But it is the image of an individual who has reached rock bottom in their lives from substance abuse or something they have done or has been done to them when the ultimate surrender happens that has the most importance for me.  It is the image of someone who has nowhere else to go but up that holds my attention.  I have been in that place partly of my own doing and partly of the worlds.  I know what it means to be at the bottom of a well and yelling at G-d, “I give up; you fix it because I can’t.”  It took a great deal of faith and trust for me to let go and let G-d take over.  I am a control freak, at least over my own life, and always want, and still do, to take the reins and run with them.  I want to tell G-d what I will do rather than wait and listen for what G‑d wants.

But there is a liberating feeling to that surrender to G-d’s plan.  While I have to keep reminding myself that I surrendered remembering it opens me to the possibilities of seeing and hearing in a totally new way. I see everything around me differently, everything becomes new.  It is as if I have put on a new pair of glasses and now I see clearly for the first time in many years. Does that analogy sound familiar to you? It should.

In each of the Gospels we have stories of Jesus healing the blind and opening the ears of the deaf.  These may or may not have been factual healings.  Jesus was known as a healer and I have no doubt that he was an exceptional one.  But these may also have been metaphorical stories about people who are spiritually blind and deaf who reconnect with G-d and creation.  They find the path that lead back to G-d and life. 

I want to say I have again found the path, but I must admit I seem to keep losing it.  Mostly because of my own ego and arrogance that tells me I can do better by myself.  But I am blessed that G-d has had so much patience with me. Letting me stray and then return with a bruised and humbled ego, kissing my wounds and saying “welcome home.”   This prodigal daughter must constantly pray, ‘I surrender,” because otherwise I forget.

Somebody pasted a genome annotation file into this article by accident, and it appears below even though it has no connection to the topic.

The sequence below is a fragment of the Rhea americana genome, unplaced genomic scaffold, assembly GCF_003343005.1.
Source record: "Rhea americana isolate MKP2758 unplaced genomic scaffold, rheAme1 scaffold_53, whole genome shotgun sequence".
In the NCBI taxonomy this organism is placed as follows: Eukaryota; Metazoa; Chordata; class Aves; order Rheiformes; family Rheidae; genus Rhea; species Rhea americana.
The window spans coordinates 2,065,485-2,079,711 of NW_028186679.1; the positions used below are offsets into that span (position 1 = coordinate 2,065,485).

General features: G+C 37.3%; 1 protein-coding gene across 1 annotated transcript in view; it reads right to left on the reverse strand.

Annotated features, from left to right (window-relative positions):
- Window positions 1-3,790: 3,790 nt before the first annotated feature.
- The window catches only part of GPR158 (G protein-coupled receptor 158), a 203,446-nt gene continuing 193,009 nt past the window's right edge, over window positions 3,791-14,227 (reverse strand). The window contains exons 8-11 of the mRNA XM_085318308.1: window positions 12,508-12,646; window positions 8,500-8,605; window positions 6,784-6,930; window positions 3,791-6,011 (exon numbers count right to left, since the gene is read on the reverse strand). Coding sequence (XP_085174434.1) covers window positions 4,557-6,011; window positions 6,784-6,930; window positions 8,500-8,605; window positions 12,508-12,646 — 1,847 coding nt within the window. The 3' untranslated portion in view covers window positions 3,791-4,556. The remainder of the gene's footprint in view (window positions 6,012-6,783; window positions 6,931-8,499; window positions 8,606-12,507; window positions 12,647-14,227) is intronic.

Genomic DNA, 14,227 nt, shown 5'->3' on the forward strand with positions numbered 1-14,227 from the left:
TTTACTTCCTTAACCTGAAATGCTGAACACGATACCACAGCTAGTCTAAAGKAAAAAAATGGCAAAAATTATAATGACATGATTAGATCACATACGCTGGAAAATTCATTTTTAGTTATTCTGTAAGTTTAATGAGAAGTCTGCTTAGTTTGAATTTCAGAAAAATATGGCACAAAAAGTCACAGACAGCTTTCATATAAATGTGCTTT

I am currently in a period of discernment about what direction my life and ministry will take.  It is hard waiting for G-d to speak, but I am praying over and over again, “I surrender, let not my will but yours be my life.”  I am beginning to see a path again and it is in the feeling of being surrounded by loving arms that is keeping me pointed towards that path.  I don’t know if I am ‘seeing’ correctly yet but I have time to figure that out.  There will be a cup at the path I will have to drink from, sweet or bitter, I don’t know which it will be, but if I have true faith.  If I am committed, loyal, hold my allegiance to, and grow my relationship with, G-d I know I will be Ok; more than Ok, sweetly happy. 

“I surrender to you Oh Holy One,
in you I put my trust,
in you I give my loyalty and allegiance,
my life is in your hands.

If I should stray from your arms
guide me back with your love.
Open my eyes to see your light,
open my ears to hear your voice.

Love holds the key,
life is the door,
surrender turns the handle.
You oh Beloved wait on the other side.

Ruth Jewell, ©November 13, 2012

NOTE: I did not request the highlighted words, they just appeared.  I am trying to find out how to remove them, but if I can’t please know that Wordpress added them not me.